Try Our Apps


Avoid these words. Seriously.


[pes-uh-miz-uh m] /ˈpɛs əˌmɪz əm/
the tendency to see, anticipate, or emphasize only bad or undesirable outcomes, results, conditions, problems, etc.:
His pessimism about the future of our country depresses me.
the doctrine that the existing world is the worst of all possible worlds, or that all things naturally tend to evil.
the belief that the evil and pain in the world are not compensated for by goodness and happiness.
Origin of pessimism
1785-95; < Latin pessim(us), suppletive superlative of malus bad + -ism; modeled on optimism
Related forms
overpessimism, noun Unabridged
Based on the Random House Dictionary, © Random House, Inc. 2018.
Cite This Source
Examples from the Web for pessimism
Contemporary Examples
Historical Examples
  • His pessimism about his play caused him to exaggerate the enormity of his offences.

    The Foolish Lovers St. John G. Ervine
  • He was acquainted with that more or less literary form of pessimism.

    Fruitfulness Emile Zola
  • Away, for the time, went Jed's pessimism and his hopeless musings.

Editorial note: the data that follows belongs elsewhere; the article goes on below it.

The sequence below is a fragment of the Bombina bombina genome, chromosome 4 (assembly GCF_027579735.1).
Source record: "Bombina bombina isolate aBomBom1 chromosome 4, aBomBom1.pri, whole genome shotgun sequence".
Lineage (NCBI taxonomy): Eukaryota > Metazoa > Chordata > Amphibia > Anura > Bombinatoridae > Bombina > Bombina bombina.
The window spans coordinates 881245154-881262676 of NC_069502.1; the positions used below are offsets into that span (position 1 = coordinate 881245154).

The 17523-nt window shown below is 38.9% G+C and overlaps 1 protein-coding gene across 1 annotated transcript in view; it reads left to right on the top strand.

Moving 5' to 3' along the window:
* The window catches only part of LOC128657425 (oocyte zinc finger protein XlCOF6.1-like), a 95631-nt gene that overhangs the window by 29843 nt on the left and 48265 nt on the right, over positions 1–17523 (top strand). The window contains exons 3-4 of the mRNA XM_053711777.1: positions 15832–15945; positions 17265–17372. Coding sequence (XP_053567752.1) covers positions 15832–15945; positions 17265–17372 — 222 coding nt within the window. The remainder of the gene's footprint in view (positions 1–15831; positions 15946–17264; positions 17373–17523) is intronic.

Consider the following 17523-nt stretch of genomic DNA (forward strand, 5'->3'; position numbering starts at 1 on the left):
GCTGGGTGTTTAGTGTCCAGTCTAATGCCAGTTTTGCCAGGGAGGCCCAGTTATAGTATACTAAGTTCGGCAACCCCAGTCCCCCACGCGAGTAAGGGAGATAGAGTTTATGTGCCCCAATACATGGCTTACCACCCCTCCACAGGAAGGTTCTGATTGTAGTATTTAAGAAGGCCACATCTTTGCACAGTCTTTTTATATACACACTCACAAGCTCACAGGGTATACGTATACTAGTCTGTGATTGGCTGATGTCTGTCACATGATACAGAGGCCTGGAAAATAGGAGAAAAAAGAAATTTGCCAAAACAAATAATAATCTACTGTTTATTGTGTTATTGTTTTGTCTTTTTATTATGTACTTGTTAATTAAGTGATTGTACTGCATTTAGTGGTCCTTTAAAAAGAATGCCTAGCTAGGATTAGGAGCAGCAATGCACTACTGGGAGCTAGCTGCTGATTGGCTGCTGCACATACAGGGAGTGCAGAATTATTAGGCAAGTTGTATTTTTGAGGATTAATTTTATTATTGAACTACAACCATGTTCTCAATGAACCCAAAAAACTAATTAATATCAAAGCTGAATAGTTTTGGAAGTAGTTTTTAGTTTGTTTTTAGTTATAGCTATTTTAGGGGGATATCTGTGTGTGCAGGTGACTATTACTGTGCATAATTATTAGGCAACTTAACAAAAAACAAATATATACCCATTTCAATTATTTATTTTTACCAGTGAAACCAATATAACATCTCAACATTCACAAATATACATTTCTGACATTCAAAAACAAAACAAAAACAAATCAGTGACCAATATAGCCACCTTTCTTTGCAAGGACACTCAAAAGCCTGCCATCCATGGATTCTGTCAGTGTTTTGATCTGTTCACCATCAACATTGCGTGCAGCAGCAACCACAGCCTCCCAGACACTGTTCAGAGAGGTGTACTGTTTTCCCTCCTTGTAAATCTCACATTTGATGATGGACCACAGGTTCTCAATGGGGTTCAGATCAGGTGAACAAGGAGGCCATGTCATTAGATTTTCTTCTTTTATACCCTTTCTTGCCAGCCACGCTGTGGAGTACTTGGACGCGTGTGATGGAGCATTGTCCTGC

Shavings Joseph C. Lincoln
  • In other words, she may have married Mr. Jackson in a fit of pessimism.

    Audrey Craven May Sinclair
  • His disbelief and his pessimism were identical in their structure.

British Dictionary definitions for pessimism


the tendency to expect the worst and see the worst in all things
the doctrine of the ultimate triumph of evil over good
the doctrine that this world is corrupt and that man's sojourn in it is a preparation for some other existence
Derived Forms
pessimist, noun
pessimistic, (rare) pessimistical, adjective
pessimistically, adverb
Word Origin
C18: from Latin pessimus worst, from malus bad
Collins English Dictionary - Complete & Unabridged 2012 Digital Edition
© William Collins Sons & Co. Ltd. 1979, 1986 © HarperCollins
Publishers 1998, 2000, 2003, 2005, 2006, 2007, 2009, 2012
Cite This Source
Word Origin and History for pessimism

1794 "worst condition possible," borrowed (by Coleridge) from French pessimisme, formed (on model of French optimisme) from Latin pessimus "worst," originally "bottom-most," from PIE *ped-samo-, superlative of root *pes- "foot" (see foot (n.)). As a name given to the doctrines of Schopenhauer, Hartmann, etc., that this is the worst possible world, or that everything tends toward evil, it is first recorded 1835, from German pessimismus (Schopenhauer, 1819). The attempt to make a verb of it as pessimize (1862) did not succeed.

Online Etymology Dictionary, © 2010 Douglas Harper
Cite This Source

Word of the Day

Nearby words for pessimism

Word Value for pessimism

Scrabble Words With Friends